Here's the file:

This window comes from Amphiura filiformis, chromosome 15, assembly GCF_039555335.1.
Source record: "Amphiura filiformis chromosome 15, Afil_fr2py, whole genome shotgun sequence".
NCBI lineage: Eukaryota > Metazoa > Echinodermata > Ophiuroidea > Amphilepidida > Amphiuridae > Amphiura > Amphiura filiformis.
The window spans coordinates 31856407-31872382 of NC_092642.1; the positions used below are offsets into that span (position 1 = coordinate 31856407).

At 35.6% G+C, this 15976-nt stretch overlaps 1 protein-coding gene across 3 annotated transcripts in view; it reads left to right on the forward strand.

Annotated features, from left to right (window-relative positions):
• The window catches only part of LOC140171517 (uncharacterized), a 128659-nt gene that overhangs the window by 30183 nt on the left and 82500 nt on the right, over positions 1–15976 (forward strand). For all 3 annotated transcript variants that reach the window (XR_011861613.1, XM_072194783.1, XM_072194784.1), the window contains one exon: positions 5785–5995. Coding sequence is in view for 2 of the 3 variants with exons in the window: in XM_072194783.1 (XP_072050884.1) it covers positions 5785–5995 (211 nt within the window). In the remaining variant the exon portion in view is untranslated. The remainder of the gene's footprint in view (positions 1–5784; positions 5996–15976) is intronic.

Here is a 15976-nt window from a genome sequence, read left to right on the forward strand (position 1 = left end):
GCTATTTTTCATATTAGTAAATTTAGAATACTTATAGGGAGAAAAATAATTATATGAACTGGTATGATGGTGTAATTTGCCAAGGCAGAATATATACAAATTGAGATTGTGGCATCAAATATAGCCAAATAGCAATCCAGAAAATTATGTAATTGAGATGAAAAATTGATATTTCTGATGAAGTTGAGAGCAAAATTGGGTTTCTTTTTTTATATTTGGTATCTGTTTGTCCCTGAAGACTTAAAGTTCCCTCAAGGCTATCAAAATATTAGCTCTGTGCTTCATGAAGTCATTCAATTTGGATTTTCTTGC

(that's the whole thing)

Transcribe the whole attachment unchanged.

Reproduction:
This window comes from Amphiura filiformis, chromosome 15, assembly GCF_039555335.1.
Source record: "Amphiura filiformis chromosome 15, Afil_fr2py, whole genome shotgun sequence".
NCBI lineage: Eukaryota > Metazoa > Echinodermata > Ophiuroidea > Amphilepidida > Amphiuridae > Amphiura > Amphiura filiformis.
The window spans coordinates 31856407-31872382 of NC_092642.1; the positions used below are offsets into that span (position 1 = coordinate 31856407).

At 35.6% G+C, this 15976-nt stretch overlaps 1 protein-coding gene across 3 annotated transcripts in view; it reads left to right on the forward strand.

Annotated features, from left to right (window-relative positions):
• The window catches only part of LOC140171517 (uncharacterized), a 128659-nt gene that overhangs the window by 30183 nt on the left and 82500 nt on the right, over positions 1–15976 (forward strand). For all 3 annotated transcript variants that reach the window (XR_011861613.1, XM_072194783.1, XM_072194784.1), the window contains one exon: positions 5785–5995. Coding sequence is in view for 2 of the 3 variants with exons in the window: in XM_072194783.1 (XP_072050884.1) it covers positions 5785–5995 (211 nt within the window). In the remaining variant the exon portion in view is untranslated. The remainder of the gene's footprint in view (positions 1–5784; positions 5996–15976) is intronic.

Here is a 15976-nt window from a genome sequence, read left to right on the forward strand (position 1 = left end):
GCTATTTTTCATATTAGTAAATTTAGAATACTTATAGGGAGAAAAATAATTATATGAACTGGTATGATGGTGTAATTTGCCAAGGCAGAATATATACAAATTGAGATTGTGGCATCAAATATAGCCAAATAGCAATCCAGAAAATTATGTAATTGAGATGAAAAATTGATATTTCTGATGAAGTTGAGAGCAAAATTGGGTTTCTTTTTTTATATTTGGTATCTGTTTGTCCCTGAAGACTTAAAGTTCCCTCAAGGCTATCAAAATATTAGCTCTGTGCTTCATGAAGTCATTCAATTTGGATTTTCTTGC